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Shelby County making flood preparation

Star Staff Reports

shelby logoOfficials at the Shelby County Office of Preparedness continue to plan for potential flooding along the Mississippi River and its tributaries. 

“Right now, all roads are open and there have been no reports of damage.  However, the water continues to rise daily by one-point-five feet,” said Dale Lane, Director of the Shelby County Office of Preparedness.

Shelby County Mayor Mark H. Luttrell, Jr., other suburban mayors and area elected officials will be kept informed about the flood threat.

“Although we will likely face some challenges by the high water, Director Lane and his staff at the Shelby County Office of Preparedness have reviewed their plans and are ready to coordinate the response by public works, law enforcement, fire and emergency services bureaus across the county,” said Mayor Luttrell.

Today, the Shelby County Office of Preparedness staff photographed areas likely to receive damage.  Staff also ensured water gauges at the tributaries are working properly.  As the water rises, maps produced in partnership with the University of Memphis will show anticipated damage throughout the county.  The ZIP Code maps are posted at .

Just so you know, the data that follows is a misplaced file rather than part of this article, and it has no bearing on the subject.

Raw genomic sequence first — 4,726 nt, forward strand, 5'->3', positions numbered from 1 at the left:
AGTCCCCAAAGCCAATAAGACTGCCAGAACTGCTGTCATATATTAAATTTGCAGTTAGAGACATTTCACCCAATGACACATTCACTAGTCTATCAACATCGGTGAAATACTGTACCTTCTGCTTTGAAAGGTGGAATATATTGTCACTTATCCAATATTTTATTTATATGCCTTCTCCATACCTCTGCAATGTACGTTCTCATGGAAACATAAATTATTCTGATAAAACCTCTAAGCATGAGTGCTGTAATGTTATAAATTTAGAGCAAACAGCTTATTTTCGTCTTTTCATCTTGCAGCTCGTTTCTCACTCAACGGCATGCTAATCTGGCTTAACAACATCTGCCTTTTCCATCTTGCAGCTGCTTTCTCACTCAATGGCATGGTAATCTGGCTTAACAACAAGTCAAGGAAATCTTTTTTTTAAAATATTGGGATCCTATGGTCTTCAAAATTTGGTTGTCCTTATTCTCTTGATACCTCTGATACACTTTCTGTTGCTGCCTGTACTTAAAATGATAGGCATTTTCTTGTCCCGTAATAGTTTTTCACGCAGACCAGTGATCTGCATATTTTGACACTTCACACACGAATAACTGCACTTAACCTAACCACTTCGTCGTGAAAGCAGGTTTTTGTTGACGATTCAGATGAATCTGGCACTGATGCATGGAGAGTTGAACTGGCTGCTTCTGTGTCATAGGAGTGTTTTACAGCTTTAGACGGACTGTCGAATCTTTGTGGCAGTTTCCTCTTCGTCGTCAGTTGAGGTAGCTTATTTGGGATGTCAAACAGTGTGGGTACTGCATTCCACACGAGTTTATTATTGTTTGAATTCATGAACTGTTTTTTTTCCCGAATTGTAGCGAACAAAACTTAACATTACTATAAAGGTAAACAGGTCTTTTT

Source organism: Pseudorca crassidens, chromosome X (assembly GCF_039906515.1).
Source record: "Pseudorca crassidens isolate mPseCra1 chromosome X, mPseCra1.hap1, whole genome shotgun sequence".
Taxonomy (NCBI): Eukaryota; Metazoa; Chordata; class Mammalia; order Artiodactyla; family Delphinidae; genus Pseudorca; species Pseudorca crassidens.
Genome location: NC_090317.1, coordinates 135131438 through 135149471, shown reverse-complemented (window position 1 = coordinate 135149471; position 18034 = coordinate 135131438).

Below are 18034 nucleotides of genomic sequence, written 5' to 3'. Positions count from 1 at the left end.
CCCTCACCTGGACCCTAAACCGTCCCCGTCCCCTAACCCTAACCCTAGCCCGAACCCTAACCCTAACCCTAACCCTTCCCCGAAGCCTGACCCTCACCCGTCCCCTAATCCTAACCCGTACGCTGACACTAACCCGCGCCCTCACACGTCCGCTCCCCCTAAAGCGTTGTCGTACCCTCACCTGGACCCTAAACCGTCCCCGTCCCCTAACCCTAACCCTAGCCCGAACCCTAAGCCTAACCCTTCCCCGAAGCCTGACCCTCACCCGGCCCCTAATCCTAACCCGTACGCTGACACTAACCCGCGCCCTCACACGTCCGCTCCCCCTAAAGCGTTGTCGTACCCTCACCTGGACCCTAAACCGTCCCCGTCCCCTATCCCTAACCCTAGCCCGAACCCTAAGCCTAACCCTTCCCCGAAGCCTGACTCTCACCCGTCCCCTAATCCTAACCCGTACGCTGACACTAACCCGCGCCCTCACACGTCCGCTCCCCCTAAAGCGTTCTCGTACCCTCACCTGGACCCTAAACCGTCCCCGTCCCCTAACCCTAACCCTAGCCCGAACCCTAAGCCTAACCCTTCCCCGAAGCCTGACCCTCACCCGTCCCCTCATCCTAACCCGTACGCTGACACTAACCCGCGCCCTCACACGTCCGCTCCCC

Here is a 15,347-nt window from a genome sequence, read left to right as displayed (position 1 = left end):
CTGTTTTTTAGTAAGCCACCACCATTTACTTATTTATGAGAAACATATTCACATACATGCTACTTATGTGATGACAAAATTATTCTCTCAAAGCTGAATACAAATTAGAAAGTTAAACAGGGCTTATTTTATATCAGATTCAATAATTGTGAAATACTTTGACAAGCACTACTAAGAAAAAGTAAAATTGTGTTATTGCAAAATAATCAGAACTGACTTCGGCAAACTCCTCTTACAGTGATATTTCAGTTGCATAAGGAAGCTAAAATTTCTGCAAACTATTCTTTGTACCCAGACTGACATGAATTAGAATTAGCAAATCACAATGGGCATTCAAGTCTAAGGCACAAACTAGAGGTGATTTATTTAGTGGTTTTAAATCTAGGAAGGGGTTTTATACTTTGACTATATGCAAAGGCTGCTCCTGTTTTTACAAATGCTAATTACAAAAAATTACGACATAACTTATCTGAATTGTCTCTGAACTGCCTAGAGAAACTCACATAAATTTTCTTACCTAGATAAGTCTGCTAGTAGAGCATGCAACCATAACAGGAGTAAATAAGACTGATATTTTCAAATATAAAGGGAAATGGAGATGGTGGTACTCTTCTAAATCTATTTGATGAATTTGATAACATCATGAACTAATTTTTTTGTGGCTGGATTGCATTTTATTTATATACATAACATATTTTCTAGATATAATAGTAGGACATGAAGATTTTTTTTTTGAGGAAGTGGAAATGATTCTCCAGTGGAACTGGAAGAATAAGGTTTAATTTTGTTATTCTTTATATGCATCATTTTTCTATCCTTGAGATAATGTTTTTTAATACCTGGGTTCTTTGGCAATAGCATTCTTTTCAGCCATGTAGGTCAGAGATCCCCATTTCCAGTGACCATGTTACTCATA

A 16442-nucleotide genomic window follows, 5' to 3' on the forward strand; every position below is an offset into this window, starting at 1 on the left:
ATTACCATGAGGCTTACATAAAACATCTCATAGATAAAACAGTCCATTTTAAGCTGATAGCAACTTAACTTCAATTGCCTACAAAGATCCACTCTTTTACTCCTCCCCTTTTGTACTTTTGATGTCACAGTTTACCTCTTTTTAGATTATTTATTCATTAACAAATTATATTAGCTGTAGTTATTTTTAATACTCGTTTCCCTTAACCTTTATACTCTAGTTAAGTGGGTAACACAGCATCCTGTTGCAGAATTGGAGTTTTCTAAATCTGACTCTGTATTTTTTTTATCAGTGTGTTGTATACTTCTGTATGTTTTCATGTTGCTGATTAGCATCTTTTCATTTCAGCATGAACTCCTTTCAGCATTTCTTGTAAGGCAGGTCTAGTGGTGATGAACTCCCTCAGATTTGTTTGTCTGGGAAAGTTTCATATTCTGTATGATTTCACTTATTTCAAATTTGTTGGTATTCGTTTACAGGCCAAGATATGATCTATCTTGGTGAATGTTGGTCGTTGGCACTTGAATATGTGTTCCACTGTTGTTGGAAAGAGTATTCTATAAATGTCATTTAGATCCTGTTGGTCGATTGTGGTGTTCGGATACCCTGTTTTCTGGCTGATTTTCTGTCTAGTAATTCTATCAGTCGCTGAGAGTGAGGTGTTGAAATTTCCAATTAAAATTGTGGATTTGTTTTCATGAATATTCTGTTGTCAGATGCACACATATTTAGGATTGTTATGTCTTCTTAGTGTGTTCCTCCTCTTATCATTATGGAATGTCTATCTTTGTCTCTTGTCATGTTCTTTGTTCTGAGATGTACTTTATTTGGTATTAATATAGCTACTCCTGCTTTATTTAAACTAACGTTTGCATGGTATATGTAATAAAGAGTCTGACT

Rising water has already led to the planned closing next week of Second Street, between Whitney and Mud Island Drive and the access road to the Stiles Water Treatment Plant.  “This area will be barricaded at 7 o’clock Monday morning (January 4th).  It will remain closed until the water recedes. Motorists can use Pear Avenue and Thomas Street as detour routes,” said Ken Johnson of the City of Memphis Traffic Engineering Department.

Should the Shelby County Office of Preparedness activate the Emergency Operations Center, the National Weather Service, Tennessee Emergency Management Agency, MLGW and many other agencies will have representatives present to assist those affected by the high water.

National Weather Service forecasters now say the Mississippi River will crest at an estimated 42 feet by January 9th.  The crest was 48.3 feet when the flood of 2011 damaged neighborhoods in Memphis and Shelby County.

For more information about the flood response, go to or call (901) 222-6700.

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